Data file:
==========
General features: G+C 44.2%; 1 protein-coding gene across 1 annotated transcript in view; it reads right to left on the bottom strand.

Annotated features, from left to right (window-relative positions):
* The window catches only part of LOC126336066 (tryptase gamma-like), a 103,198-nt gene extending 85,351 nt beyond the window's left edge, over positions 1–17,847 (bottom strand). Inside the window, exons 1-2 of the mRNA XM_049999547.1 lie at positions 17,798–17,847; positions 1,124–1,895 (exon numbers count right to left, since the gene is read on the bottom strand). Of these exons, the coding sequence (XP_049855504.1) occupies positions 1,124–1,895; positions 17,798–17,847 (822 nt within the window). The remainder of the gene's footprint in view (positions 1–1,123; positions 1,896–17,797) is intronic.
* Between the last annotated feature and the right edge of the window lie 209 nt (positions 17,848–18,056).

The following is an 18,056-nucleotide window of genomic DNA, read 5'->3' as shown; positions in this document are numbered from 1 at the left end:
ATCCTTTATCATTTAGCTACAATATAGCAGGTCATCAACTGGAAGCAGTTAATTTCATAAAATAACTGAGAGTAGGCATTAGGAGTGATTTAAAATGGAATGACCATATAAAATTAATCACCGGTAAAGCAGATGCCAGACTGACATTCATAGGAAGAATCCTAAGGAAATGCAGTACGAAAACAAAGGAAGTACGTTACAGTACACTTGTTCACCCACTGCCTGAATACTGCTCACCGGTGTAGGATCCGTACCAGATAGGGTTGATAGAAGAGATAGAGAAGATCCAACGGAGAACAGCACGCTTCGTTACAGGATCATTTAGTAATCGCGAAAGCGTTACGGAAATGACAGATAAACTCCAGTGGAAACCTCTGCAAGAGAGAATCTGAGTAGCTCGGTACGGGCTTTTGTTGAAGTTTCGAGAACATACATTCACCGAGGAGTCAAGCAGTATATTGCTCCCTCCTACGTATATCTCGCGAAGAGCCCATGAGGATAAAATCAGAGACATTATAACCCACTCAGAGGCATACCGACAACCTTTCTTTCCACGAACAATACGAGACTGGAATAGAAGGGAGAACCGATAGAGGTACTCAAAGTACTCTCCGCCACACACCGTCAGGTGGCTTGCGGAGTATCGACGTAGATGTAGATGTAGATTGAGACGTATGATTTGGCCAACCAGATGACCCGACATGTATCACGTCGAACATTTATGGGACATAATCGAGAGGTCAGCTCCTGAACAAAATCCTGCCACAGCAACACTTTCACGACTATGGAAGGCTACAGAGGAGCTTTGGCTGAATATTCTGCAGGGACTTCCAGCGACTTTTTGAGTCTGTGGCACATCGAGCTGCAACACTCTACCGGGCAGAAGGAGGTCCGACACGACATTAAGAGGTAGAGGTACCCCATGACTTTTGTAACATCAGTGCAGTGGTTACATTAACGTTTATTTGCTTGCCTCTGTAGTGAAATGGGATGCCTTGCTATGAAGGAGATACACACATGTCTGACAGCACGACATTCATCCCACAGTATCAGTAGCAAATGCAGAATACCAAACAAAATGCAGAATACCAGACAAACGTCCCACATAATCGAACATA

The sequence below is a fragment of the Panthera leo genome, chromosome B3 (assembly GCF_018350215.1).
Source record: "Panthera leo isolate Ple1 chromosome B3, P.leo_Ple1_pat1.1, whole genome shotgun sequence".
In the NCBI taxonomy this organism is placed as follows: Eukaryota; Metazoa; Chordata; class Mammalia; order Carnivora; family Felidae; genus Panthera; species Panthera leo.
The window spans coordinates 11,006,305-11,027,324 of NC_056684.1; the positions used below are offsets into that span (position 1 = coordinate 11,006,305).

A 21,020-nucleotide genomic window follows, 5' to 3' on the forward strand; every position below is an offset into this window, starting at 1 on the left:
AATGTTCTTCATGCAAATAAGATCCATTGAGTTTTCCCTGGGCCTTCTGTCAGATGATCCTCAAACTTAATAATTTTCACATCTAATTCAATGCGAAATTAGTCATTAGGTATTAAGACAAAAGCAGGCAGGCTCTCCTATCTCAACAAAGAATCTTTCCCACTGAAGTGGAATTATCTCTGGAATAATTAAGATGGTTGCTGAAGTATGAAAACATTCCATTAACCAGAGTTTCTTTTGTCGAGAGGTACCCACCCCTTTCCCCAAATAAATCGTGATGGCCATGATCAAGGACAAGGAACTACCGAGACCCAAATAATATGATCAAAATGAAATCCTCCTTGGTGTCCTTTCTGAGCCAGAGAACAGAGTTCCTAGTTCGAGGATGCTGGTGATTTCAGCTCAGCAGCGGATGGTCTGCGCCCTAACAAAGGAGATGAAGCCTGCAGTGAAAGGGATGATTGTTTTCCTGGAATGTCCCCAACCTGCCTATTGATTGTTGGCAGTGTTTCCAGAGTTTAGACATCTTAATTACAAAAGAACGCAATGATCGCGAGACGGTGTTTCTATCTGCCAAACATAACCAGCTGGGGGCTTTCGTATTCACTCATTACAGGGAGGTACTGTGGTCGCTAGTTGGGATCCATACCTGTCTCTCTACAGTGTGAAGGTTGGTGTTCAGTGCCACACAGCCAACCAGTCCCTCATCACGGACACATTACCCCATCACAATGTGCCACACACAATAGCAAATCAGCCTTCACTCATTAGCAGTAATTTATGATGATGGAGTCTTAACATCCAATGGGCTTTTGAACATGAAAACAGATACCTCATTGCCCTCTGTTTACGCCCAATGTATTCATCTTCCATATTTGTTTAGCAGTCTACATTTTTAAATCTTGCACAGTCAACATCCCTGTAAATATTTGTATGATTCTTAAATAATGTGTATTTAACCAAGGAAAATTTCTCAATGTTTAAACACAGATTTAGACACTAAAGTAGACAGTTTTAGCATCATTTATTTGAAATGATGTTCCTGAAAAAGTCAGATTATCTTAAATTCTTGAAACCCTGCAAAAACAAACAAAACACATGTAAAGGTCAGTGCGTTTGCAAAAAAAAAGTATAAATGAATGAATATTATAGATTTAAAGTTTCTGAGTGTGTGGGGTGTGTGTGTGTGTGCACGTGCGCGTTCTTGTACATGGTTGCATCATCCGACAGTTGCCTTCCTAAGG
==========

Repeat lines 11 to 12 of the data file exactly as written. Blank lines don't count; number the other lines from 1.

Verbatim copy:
A 21,020-nucleotide genomic window follows, 5' to 3' on the forward strand; every position below is an offset into this window, starting at 1 on the left:
AATGTTCTTCATGCAAATAAGATCCATTGAGTTTTCCCTGGGCCTTCTGTCAGATGATCCTCAAACTTAATAATTTTCACATCTAATTCAATGCGAAATTAGTCATTAGGTATTAAGACAAAAGCAGGCAGGCTCTCCTATCTCAACAAAGAATCTTTCCCACTGAAGTGGAATTATCTCTGGAATAATTAAGATGGTTGCTGAAGTATGAAAACATTCCATTAACCAGAGTTTCTTTTGTCGAGAGGTACCCACCCCTTTCCCCAAATAAATCGTGATGGCCATGATCAAGGACAAGGAACTACCGAGACCCAAATAATATGATCAAAATGAAATCCTCCTTGGTGTCCTTTCTGAGCCAGAGAACAGAGTTCCTAGTTCGAGGATGCTGGTGATTTCAGCTCAGCAGCGGATGGTCTGCGCCCTAACAAAGGAGATGAAGCCTGCAGTGAAAGGGATGATTGTTTTCCTGGAATGTCCCCAACCTGCCTATTGATTGTTGGCAGTGTTTCCAGAGTTTAGACATCTTAATTACAAAAGAACGCAATGATCGCGAGACGGTGTTTCTATCTGCCAAACATAACCAGCTGGGGGCTTTCGTATTCACTCATTACAGGGAGGTACTGTGGTCGCTAGTTGGGATCCATACCTGTCTCTCTACAGTGTGAAGGTTGGTGTTCAGTGCCACACAGCCAACCAGTCCCTCATCACGGACACATTACCCCATCACAATGTGCCACACACAATAGCAAATCAGCCTTCACTCATTAGCAGTAATTTATGATGATGGAGTCTTAACATCCAATGGGCTTTTGAACATGAAAACAGATACCTCATTGCCCTCTGTTTACGCCCAATGTATTCATCTTCCATATTTGTTTAGCAGTCTACATTTTTAAATCTTGCACAGTCAACATCCCTGTAAATATTTGTATGATTCTTAAATAATGTGTATTTAACCAAGGAAAATTTCTCAATGTTTAAACACAGATTTAGACACTAAAGTAGACAGTTTTAGCATCATTTATTTGAAATGATGTTCCTGAAAAAGTCAGATTATCTTAAATTCTTGAAACCCTGCAAAAACAAACAAAACACATGTAAAGGTCAGTGCGTTTGCAAAAAAAAAGTATAAATGAATGAATATTATAGATTTAAAGTTTCTGAGTGTGTGGGGTGTGTGTGTGTGTGCACGTGCGCGTTCTTGTACATGGTTGCATCATCCGACAGTTGCCTTCCTAAGG